Former Credit Suisse Managing Director Pleads Guilty in Market Crisis Case

In one of the most significant market crisis cases to date, the former Global Head of Structured Credit Trading at Credit Suisse pleaded guilty to a conspiracy charge based on falsifying asset values which ended with the financial institution to take a $2.65 write down. Kareem Serageldin was charged in an indictment with conspiracy, falsifying books and records and wire fraud charges based on allegations that he and other falsifyed the values of certain mortgage backed securities held by Credit Suisse in late 2007. Two other members of his department, David Higgs and Salmaan Siddiqui, also entered guilty pleas. Mr. Higgs had been the Managing Director and Head of Hedge Trading. He reported to Mr. Serageldin. Mr. Siddiqui was a vice president in Credit Suisse’ CDO Trading Group in New York. He reported to Mr. Higgs. U. S. v Serageldin, 12 Crim 090 (S.D.N.Y.). The SEC’s parallel case alleging violations of Exchange Act Sections 10(b), 13(a), 13(b)(2)(A), 13(b)(2)(B) and 13(b)(5) is pending. SEC v. Serageldin, 12 Civ 0796 (S.D.N.Y.).

Mr. Serageldin and his group specialized in structuring and trading mortgage backed securities. The bonds held on the books of the bank had to be priced daily to record their fair value. In the absence of a liquid market traders looked to the ABX Index as a benchmark for certain securities backed by home loans.

As the market crisis unfolded and residential mortgage values declined, the value of the bonds dropped. In late August 2007 Mr. Seregldin and the others began marking the bonds to the P&L rather than to fair value or referencing the ABX Index. They knew at the time that if their book of bonds was properly priced the financial institution would have to take millions of dollars in write downs. By improperly pricing the bonds those write downs were avoided. At the same time it falsified the books of Credit Suisse.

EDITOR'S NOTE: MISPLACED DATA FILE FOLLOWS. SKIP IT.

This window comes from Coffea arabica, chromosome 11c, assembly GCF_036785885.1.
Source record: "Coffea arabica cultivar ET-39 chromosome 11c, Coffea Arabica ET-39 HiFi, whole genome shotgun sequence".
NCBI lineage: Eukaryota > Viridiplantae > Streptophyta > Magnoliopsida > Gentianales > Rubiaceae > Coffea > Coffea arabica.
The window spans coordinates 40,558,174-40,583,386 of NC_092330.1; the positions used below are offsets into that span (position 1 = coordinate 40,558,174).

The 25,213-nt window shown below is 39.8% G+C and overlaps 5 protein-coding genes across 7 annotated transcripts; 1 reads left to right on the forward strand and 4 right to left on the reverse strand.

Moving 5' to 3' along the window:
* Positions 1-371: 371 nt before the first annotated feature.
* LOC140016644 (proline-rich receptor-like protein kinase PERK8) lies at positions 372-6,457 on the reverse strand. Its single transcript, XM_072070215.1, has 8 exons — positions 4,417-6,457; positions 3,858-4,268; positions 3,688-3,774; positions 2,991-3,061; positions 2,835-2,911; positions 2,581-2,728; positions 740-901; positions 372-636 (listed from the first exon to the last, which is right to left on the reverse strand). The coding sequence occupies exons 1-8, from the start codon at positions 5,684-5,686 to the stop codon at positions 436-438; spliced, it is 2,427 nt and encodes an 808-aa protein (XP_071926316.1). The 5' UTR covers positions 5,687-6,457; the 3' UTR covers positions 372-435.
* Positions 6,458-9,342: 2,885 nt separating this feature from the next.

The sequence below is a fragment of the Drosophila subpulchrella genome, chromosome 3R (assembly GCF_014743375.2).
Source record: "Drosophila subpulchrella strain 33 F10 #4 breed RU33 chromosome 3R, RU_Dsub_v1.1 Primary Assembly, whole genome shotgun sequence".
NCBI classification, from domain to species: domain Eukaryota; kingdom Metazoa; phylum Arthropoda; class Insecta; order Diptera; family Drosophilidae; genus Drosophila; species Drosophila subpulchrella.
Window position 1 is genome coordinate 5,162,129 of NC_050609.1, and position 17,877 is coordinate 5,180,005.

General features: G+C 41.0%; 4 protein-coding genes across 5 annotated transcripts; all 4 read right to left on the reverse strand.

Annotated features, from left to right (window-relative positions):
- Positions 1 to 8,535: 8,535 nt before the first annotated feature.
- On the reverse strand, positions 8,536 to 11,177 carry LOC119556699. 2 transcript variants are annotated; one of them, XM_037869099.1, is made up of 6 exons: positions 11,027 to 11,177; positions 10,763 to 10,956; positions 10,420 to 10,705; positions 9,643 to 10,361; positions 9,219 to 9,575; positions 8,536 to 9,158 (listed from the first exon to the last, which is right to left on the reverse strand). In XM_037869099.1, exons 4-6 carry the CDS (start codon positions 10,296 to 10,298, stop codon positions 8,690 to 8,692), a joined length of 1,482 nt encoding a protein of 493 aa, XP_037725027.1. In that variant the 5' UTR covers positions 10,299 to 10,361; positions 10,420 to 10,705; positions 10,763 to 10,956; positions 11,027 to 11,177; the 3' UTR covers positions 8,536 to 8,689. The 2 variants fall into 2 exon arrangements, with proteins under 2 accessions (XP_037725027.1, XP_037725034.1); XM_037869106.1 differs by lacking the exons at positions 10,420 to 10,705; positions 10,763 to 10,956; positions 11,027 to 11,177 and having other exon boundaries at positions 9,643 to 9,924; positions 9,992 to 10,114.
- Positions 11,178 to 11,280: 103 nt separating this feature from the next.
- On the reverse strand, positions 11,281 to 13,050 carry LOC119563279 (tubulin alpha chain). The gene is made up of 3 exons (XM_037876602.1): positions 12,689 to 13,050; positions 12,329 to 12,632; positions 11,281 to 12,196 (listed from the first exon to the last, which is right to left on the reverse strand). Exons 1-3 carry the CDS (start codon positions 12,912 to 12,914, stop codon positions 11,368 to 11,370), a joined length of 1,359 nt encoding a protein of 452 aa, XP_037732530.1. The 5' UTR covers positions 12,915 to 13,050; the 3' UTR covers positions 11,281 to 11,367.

The indictment provides a month by month account in the Fall of 2007 of how the defendants falsified the prices. In September and October, for example, the indictment details telephone calls in which the conspirators discussed the value of the bonds and how to price them in relation to the P&L. A key participant in those telephone calls was an individual identified only as “CC- 2.”

As a result of the scheme, Mr. Serageldin and the others gave Credit Suisse the false impression that their book of bonds was profitable. In mid-February Credit Suisse reported net income of CHF 8.55 or $7.12 billion, with fourth quarter earnings of CHF 1.3 or $1.16 billion. Those results were incorrect.

The scheme directly benefited Mr. Serageldin and the others, according to the indictment. The success of the section was a key factor in determining bonus amounts. For 2007 Mr. Serageldin was paid a bonus of over $1.7 million and his Incentive Share Unit Award was $5.2 million.

Shortly after reporting the fourth quarter results, Credit Suisse senior management began to unravel the fraud. They detected abnormally high prices on certain bonds controlled by Defendants. On February 19, 2008 the firm issued a press release stating that its financial results were incorrect. Subsequently, the bank revised net income for 2007 downward from $7.12 billion to $6.47 billion and for the fourth quarter of 2007 from $1.16 billion to $471 million, according to the SEC. The write downs centered on the defendants’ book of bonds which ended with a write down of about $1.3 billion.

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